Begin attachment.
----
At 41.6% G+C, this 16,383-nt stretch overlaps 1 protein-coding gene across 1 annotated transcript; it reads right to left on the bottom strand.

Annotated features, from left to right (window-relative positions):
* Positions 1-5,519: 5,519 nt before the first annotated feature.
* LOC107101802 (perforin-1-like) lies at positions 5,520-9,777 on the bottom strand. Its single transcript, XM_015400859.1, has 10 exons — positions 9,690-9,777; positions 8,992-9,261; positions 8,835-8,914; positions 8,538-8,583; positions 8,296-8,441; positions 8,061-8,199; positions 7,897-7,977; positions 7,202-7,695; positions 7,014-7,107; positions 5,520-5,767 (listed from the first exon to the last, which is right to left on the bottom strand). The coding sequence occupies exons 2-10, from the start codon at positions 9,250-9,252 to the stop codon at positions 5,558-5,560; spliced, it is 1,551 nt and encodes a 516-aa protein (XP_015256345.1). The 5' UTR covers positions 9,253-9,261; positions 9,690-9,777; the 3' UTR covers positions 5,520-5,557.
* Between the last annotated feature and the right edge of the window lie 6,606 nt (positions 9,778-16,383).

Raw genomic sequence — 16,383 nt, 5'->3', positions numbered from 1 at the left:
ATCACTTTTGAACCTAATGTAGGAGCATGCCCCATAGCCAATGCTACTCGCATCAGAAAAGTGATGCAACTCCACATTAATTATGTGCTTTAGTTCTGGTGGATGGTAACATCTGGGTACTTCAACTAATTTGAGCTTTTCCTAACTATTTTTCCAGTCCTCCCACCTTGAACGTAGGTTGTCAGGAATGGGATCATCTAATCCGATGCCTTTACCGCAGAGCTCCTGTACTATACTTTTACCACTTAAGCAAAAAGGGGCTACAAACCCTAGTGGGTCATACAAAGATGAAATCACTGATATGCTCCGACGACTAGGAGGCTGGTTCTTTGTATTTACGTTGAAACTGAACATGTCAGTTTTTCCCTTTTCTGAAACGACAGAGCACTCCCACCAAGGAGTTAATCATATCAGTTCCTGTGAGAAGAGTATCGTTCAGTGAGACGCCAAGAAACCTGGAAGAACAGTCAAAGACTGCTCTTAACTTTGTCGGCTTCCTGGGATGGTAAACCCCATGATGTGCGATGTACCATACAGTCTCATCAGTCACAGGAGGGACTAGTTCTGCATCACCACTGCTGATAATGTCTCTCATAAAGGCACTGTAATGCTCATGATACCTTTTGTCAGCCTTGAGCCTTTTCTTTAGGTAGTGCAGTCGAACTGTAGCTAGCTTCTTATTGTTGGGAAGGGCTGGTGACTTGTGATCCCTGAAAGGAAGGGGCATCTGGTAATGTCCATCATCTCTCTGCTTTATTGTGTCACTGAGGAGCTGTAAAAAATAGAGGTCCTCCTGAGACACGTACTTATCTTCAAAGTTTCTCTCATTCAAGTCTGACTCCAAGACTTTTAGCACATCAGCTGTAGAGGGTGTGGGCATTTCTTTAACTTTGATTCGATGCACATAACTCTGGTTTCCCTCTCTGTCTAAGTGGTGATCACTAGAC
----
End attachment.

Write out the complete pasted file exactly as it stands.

At 41.6% G+C, this 16,383-nt stretch overlaps 1 protein-coding gene across 1 annotated transcript; it reads right to left on the bottom strand.

Annotated features, from left to right (window-relative positions):
* Positions 1-5,519: 5,519 nt before the first annotated feature.
* LOC107101802 (perforin-1-like) lies at positions 5,520-9,777 on the bottom strand. Its single transcript, XM_015400859.1, has 10 exons — positions 9,690-9,777; positions 8,992-9,261; positions 8,835-8,914; positions 8,538-8,583; positions 8,296-8,441; positions 8,061-8,199; positions 7,897-7,977; positions 7,202-7,695; positions 7,014-7,107; positions 5,520-5,767 (listed from the first exon to the last, which is right to left on the bottom strand). The coding sequence occupies exons 2-10, from the start codon at positions 9,250-9,252 to the stop codon at positions 5,558-5,560; spliced, it is 1,551 nt and encodes a 516-aa protein (XP_015256345.1). The 5' UTR covers positions 9,253-9,261; positions 9,690-9,777; the 3' UTR covers positions 5,520-5,557.
* Between the last annotated feature and the right edge of the window lie 6,606 nt (positions 9,778-16,383).

Raw genomic sequence — 16,383 nt, 5'->3', positions numbered from 1 at the left:
ATCACTTTTGAACCTAATGTAGGAGCATGCCCCATAGCCAATGCTACTCGCATCAGAAAAGTGATGCAACTCCACATTAATTATGTGCTTTAGTTCTGGTGGATGGTAACATCTGGGTACTTCAACTAATTTGAGCTTTTCCTAACTATTTTTCCAGTCCTCCCACCTTGAACGTAGGTTGTCAGGAATGGGATCATCTAATCCGATGCCTTTACCGCAGAGCTCCTGTACTATACTTTTACCACTTAAGCAAAAAGGGGCTACAAACCCTAGTGGGTCATACAAAGATGAAATCACTGATATGCTCCGACGACTAGGAGGCTGGTTCTTTGTATTTACGTTGAAACTGAACATGTCAGTTTTTCCCTTTTCTGAAACGACAGAGCACTCCCACCAAGGAGTTAATCATATCAGTTCCTGTGAGAAGAGTATCGTTCAGTGAGACGCCAAGAAACCTGGAAGAACAGTCAAAGACTGCTCTTAACTTTGTCGGCTTCCTGGGATGGTAAACCCCATGATGTGCGATGTACCATACAGTCTCATCAGTCACAGGAGGGACTAGTTCTGCATCACCACTGCTGATAATGTCTCTCATAAAGGCACTGTAATGCTCATGATACCTTTTGTCAGCCTTGAGCCTTTTCTTTAGGTAGTGCAGTCGAACTGTAGCTAGCTTCTTATTGTTGGGAAGGGCTGGTGACTTGTGATCCCTGAAAGGAAGGGGCATCTGGTAATGTCCATCATCTCTCTGCTTTATTGTGTCACTGAGGAGCTGTAAAAAATAGAGGTCCTCCTGAGACACGTACTTATCTTCAAAGTTTCTCTCATTCAAGTCTGACTCCAAGACTTTTAGCACATCAGCTGTAGAGGGTGTGGGCATTTCTTTAACTTTGATTCGATGCACATAACTCTGGTTTCCCTCTCTGTCTAAGTGGTGATCACTAGAC